Native Americans had many reasons for desiring to serve in the military, which included earning better pay to escape a poverty situation to being honored by their tribe for bravery.  The most stated reason by the Native American was due to patriotism. 

Raymond Nakai, ex-Navajo Code Talker, stated that the reason why Indians entered the war is due to patriotism:  “We are proud to be American Indians.  We always stand when our country needs us.”


         More than 80% of the Native Americans who are Vietnam Veterans saw some type of combat duty by being assigned military occupations that almost guaranteed their direct participation in battle.  

     Native American Veterans, especially Vietnam Veterans are not recognized for their service except by their own people.  During Vietnam, the Native Americans fought in numbers exceeding their proportional population.  At the time of the war the Native Americans made up less than 1% of the Vietnam troops.  

Writer Jere Bishop Franco says it best: “Indians had become one of America’s greatest weapons.”


PHOTO DESCRIPTION AND COPYRIGHT INFO


Photo 1.
Pencil sketch of Joseph Louis Cook, who was an Iroquois leader and soldier for the Continental Army during the American Revolution.  Attributed to John Trumbull.  Public Domain.

Photo 2.
Guyasuta probably served as a scout for young George Washington in 1753.  Public Domain.

Photo 3.
Ely S. Parker was a Union Civil War General who wrote the terms of surrender between the United States and the Confederate States of America.  Parker was one of two Native Americans to reach the rank of Brigadier General during the Civil War.  Public Domain.

Photo 4.
Native Americans being sworn in for the Civil War.  Public Domain.

Photo 5.     
Stand Watie was the only Indian with the rank of general in the Confederate Army.  Public Domain.

Photo 6.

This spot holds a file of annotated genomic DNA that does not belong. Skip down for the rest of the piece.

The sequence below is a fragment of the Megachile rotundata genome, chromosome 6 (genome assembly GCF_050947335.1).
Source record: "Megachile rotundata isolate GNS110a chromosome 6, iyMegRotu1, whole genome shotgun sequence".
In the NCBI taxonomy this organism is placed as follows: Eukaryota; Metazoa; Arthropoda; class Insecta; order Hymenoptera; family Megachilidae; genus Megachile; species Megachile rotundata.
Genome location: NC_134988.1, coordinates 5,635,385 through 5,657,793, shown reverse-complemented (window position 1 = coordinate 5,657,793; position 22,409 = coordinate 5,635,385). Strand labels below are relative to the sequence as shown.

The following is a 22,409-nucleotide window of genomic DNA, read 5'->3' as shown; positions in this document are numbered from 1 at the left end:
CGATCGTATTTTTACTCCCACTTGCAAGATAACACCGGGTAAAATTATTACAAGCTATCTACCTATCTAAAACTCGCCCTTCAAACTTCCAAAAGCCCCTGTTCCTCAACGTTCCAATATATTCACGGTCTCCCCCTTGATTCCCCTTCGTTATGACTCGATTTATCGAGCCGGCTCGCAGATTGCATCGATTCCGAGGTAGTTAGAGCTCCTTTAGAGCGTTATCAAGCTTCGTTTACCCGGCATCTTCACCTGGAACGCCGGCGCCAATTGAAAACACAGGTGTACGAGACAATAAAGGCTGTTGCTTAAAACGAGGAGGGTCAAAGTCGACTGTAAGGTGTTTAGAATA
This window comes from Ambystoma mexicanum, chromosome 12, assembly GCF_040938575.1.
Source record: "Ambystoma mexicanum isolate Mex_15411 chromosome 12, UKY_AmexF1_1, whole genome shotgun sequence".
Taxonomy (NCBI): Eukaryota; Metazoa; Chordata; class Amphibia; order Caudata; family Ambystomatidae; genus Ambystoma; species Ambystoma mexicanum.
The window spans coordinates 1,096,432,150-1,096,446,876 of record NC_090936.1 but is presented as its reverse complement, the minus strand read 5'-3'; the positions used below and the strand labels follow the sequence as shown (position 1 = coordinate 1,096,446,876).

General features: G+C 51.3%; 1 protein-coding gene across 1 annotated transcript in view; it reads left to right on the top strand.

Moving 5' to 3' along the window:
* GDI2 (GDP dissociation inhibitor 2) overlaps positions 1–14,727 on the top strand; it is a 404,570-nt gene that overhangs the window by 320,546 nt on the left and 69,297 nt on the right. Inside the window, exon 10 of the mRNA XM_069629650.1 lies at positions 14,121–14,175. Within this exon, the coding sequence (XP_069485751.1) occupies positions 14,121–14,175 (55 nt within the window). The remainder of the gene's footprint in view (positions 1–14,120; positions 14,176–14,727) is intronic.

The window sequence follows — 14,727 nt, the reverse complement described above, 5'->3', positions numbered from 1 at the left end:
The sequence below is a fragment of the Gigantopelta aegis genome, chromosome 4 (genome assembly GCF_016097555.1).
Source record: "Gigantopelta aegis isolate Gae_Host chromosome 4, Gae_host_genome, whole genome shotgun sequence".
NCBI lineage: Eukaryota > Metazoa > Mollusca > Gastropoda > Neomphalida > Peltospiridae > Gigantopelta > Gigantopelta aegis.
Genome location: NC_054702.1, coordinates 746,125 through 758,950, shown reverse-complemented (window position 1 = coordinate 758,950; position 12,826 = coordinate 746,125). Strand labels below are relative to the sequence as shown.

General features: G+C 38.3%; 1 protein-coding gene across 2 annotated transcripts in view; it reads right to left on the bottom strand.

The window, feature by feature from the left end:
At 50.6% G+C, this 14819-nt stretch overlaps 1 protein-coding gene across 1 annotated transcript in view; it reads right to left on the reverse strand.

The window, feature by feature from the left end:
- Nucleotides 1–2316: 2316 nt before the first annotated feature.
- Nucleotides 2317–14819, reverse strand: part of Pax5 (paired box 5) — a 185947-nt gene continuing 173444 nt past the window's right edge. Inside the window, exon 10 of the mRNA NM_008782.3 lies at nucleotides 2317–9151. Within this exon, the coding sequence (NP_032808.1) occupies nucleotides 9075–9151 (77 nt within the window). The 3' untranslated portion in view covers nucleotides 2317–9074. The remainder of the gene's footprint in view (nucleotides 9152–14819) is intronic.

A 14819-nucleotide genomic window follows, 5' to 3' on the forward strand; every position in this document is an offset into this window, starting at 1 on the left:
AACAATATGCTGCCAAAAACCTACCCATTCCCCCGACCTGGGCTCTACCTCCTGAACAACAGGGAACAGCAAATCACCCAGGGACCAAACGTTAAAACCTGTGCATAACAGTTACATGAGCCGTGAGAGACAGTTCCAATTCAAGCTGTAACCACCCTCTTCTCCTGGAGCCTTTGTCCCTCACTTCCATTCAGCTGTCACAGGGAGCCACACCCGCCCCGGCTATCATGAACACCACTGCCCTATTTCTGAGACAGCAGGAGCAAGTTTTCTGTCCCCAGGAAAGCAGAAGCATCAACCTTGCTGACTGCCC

Oklahoma Representative Jed Joseph Johnson.  Public Domain.

Photo 7.
Left to right: Senator Elmer Thomas, Chairman of the Committee; Claude M. Hirst, Director of the Office of Indian affairs in Alaska; and John Collier, U.S. Commissioner of Indian Affairs on February 7, 1937.  Atrributed to Harris & Ewing.  Library of Congress photo.  Public Domain.

Photo 8.  
WW I Choctow paitent.  .  Attributed to U.S. National Library of Medicine Public Domain.

Photo 9.
En route to Okinawa, PFC Joe Hosteen Kelwood of Steamboat Canyon, Ganado, Arizona; Pvt Floyd Saupitty of Lawton, Oklahoma (a Comanche); and PFC Alex Williams of Red Lake, Leupp, Arizona. Between 400-500 Native American “code talkers” served in the United States Marine Corps in the Pacific Theater. Their job was primarily to transmit secret tactical messages by using a coded language. This coded language was built upon their native languages and sent over military telephone or radios.  Marine Corps Archives and Special Collections.

Photo 10.
Choctow Code Talkers.  Photo courtesy of the Oklahoma Historical Society.  Public Domain.

Photo 11.
Navajo Code Talkers.  Attributed to an employee of the U.S. Navy working on behalf of the U.S. government.  Public Domain.

Photo 12.
Siberian Yupiks, or Yuits, are indigenous people who reside along the coast of the Chukchi Peninsula in the far northeast of the Russian Federation and on St. Lawrence Island in Alaska. They speak Central Siberian Yupik (also known as Yuit), a Yupik language of the Eskimo–Aleut family of languages.  Russia:  Public Domain.

Photo 13.
General Douglas MacArthur , Commander-in-Chief, standing with representatives of five Native American Indian tribes in one United States Army unit.   From left to right:  Sgt. Virgin Bronw (Pima);  Sgt Virgil P Howe (Pawnee); Sgt Alvin Vilcan (Chitmatcha); General MacArthur; Sgt. Byron L Tsignine (Navajo); and Sgt Larry Dekin (Navajo).  Janury 3, 1944.  United Staes Corps Photo.   Public Domain.

Photo 14.
American Indian women too have joined the fighting forces against Germany and Japan. These three are members of the U.S. Marine Corps. They are [left to right] Minnie Spotted Wolf of the Blackfeet, Celia Mix, Potawatomi, and Violet Eastman, Chippewa.  October 16, 1943 in Camp Lejeune, North CarolinaNational Archives and Records Administration.  Public Domain.

Photo 15.
Raymond Nakai

Photo 16.
Mitchell Red Cloud Jr., a member of the Ho-Chunk tribe, was a soldier in the U.S. Army during the Korean War. Red Cloud died holding back a surprise onslaught of enemy forces, giving his company time to prepare its defenses. He was awarded the Medal of Honor posthumously for his courageous action in battle.  U.S. National Library of Medicine.  Public Domain.

Photo 17.
Billy Walkabout.  Vietnam Veteran.